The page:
Beer Recipes / Re: What to make with Kolsch Yeast
« on: August 07, 2016, 08:31:40 AM »
2565 works well in an IPA. Takes forever and a day to clear, but it's good.

I have done this and I agree.  Might make for a perfectly hazy east coast IPA actually.

General Homebrew Discussion / Re: Style guidelines
« on: August 07, 2016, 08:29:23 AM »
Neither set is more right than the other, and in some spots each is wrong by some ethereal standards.  These truly are just guidelines and may be treated as inputs but never as bibles.

Beer Recipes / Re: first saison
« on: August 06, 2016, 05:54:55 AM »
Yep.  Be careful not to declare victory quite yet.  I think this one is going to finish in the 0.990s which is not unheard of for a saison.

Total BS IMO.  Use whatever you like, but use it wisely.

+1.  Brewers just love to make stuff up, we do it all the time.  It makes life more interesting.  I'm serious too I think.

I wonder if they simply mean that the malt flavors themselves that come from C60 are more subject to being percieved as oxidized as the beer ages. I use a pretty big punch of English C60 in my old ale and I actually like the flavor of that malt as the beer ages a bit.

Now this might actually make a little bit of sense.  Maybe can be *mistaken* for oxidation even though it's really not any more or less oxidized than anything else.  That I can maybe see, maybe.

And in the following exbeeriment, they COULD taste the difference, although it wasn't clear at all what that difference actually was (vegetal or otherwise).  So, the jury's still out as far as I can tell.  Seems to me like there is likely some difference that has not yet been explained by science.

Also, in general, I would select a much higher p value of 0.15 or thereabouts.  p=0.05 is super convincing when the exbeeriment is under that, but.... p=0.10 or 0.15 is "good enough" in my opinion.  And in that case, a huge number of exBmts actually affirm whatever the p=0.05 says they do not.  How's that for silliness / wide-open to interpretation kind of stuff!

General Homebrew Discussion / Re: Location of Grain Storage
« on: August 04, 2016, 07:41:39 AM »
If you're concerned, plan to mill and ferment in two different places, and you should be safe.  I think these rules of thumb apply more to commercial breweries anyway, or folks who crush hundreds or thousands of pounds of grain all the time, not homebrewers who wouldn't typically have pounds of malt dust clinging to the walls and ceilings and everything in the room.  I mill in my basement, which might not pass a white glove test but it's not SO horribly full of dust to where I'm afraid to take advantage of Wisconsin basement temperatures and ferment down there as well.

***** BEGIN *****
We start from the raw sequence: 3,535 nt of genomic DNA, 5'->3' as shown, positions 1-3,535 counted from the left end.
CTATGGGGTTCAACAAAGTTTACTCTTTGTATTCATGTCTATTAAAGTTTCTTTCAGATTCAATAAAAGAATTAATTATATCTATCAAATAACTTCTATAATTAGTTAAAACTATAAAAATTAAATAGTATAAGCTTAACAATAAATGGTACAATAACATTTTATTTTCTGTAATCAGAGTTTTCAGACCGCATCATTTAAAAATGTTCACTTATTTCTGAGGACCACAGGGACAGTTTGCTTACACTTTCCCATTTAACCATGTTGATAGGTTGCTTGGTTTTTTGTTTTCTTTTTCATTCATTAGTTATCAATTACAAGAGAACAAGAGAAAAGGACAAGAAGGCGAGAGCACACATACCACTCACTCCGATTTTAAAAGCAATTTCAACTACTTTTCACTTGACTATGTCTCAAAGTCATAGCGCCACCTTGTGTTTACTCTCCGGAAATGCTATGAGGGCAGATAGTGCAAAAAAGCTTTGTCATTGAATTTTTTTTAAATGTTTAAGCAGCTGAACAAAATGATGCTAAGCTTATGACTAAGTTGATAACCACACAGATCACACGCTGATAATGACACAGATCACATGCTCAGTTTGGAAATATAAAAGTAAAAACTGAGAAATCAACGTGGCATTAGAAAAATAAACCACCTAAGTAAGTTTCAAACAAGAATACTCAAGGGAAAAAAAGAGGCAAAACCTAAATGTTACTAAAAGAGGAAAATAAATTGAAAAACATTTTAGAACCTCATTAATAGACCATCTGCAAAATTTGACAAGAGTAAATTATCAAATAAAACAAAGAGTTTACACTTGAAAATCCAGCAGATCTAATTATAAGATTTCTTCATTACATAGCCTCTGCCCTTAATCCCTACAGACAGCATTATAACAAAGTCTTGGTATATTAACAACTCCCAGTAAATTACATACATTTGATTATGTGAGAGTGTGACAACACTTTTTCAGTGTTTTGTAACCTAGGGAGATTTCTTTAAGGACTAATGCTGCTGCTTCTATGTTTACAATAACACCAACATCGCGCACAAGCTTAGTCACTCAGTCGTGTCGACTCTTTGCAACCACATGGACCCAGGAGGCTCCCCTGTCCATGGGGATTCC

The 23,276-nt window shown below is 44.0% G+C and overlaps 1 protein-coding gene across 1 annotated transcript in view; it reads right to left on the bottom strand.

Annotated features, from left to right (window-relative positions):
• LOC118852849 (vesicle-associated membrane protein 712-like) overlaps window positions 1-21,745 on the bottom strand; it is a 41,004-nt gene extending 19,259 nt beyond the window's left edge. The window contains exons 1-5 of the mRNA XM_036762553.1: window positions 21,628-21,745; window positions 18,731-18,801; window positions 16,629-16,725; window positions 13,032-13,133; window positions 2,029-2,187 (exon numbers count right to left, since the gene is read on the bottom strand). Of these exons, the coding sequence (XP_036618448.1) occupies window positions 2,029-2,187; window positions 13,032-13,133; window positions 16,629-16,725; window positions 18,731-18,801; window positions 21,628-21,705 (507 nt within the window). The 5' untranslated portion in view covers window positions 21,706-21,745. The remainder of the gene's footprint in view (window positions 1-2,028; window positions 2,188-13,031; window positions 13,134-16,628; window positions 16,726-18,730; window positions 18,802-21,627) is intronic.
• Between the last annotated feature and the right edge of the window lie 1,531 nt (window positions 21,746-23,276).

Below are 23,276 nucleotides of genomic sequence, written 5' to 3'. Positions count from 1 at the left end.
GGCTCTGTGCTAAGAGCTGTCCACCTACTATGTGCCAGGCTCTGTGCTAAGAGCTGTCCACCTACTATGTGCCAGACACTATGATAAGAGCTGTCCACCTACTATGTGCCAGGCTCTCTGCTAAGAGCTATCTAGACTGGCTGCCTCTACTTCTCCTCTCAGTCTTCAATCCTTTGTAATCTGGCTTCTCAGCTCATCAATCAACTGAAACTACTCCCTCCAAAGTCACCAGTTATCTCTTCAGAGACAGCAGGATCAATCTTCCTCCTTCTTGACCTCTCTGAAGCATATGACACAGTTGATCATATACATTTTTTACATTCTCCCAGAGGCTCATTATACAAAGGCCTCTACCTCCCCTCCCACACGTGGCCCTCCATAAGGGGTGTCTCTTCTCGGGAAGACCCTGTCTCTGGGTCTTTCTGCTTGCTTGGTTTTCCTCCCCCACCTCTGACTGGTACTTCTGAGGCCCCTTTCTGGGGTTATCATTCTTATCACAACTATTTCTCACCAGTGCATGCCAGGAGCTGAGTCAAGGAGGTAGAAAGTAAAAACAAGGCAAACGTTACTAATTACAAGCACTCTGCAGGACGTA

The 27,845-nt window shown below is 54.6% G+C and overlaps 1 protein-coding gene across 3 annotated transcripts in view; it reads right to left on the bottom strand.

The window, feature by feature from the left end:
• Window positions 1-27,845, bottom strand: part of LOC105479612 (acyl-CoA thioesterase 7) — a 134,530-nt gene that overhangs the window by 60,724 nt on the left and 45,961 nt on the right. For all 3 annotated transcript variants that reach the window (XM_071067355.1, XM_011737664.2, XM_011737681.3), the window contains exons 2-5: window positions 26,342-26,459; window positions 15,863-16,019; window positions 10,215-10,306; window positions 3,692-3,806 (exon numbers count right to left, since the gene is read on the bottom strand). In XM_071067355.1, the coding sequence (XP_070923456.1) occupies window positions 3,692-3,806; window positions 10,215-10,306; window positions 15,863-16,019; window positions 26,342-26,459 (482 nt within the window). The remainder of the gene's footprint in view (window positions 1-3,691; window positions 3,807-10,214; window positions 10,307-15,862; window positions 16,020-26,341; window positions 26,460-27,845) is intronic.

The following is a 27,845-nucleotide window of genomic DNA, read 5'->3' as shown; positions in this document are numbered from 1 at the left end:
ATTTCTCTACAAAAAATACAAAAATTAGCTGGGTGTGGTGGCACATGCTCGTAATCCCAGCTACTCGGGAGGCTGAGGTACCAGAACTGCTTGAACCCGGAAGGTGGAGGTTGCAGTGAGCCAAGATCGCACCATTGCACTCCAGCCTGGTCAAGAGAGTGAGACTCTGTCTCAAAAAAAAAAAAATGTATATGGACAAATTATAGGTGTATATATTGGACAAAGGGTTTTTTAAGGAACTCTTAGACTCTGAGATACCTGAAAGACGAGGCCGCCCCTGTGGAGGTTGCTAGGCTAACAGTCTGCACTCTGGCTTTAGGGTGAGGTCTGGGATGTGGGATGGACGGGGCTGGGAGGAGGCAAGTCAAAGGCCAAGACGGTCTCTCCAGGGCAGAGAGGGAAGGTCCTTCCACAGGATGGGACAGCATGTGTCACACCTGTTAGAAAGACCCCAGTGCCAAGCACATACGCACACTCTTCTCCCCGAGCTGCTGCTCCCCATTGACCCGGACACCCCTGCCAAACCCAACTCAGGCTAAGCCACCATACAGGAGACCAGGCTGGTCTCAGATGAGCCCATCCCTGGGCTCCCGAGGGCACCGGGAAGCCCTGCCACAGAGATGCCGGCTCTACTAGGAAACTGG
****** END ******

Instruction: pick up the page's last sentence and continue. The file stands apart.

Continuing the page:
All Grain Brewing / Re: Red Ale
« on: August 04, 2016, 06:31:48 AM »
Thanks.  I failed to scroll down to the bottom.  I stand by my previous statement.  I really don't think you'll get any weird flavors, and in the off-chance that you do, they'll fade quickly.

All Grain Brewing / Re: Red Ale
« on: August 03, 2016, 06:04:30 PM »
What gives you the idea that there's lager yeast in there?  At least it doesn't say so on White Labs' website.  I guess I'm not part of the "in" crowd on that.

Even if true, I wouldn't think that should be a problem.  You're fermenting warm, right?  And there's plenty of yeast to eat the diacetyl.  If you do get some diacetyl down the road, condition in the 50s or 60s for 2-3 weeks and it will be gone.  But, I seriously, seriously doubt it would even happen.

All Grain Brewing / Re: Red Ale
« on: August 03, 2016, 04:03:26 PM »
It seems like it's got to be done already.  Wait 3 more days, check gravity and make sure it stays right at 1.008-1.009.  If so, it will be safe to bottle or keg.  If not, wait a couple days more then check again, and repeat until it is stable.  Then it's ready to roll.  There's no need at all to wait an arbitrary 14 days or whatever if it's done.

All Grain Brewing / Re: Red Ale
« on: August 03, 2016, 01:07:39 PM »
It's very hard to see from that picture but it appears the gravity is about 1.008-1.009.

Beer Travel / Re: Charleston SC for the weekend.....
« on: August 02, 2016, 10:09:31 AM »
Hey, I was just down there.  Palmetto makes great stuff, but it's all in bottles or tap, no location to visit.  Edmund's Oast is an absolute must see if you like Brett & sour beers at all.  I didn't get the chance to see Coast or Holy City but they were on my list, if only I'd had the time.  I was not at all impressed with Westbrook.

Happy travels!  :)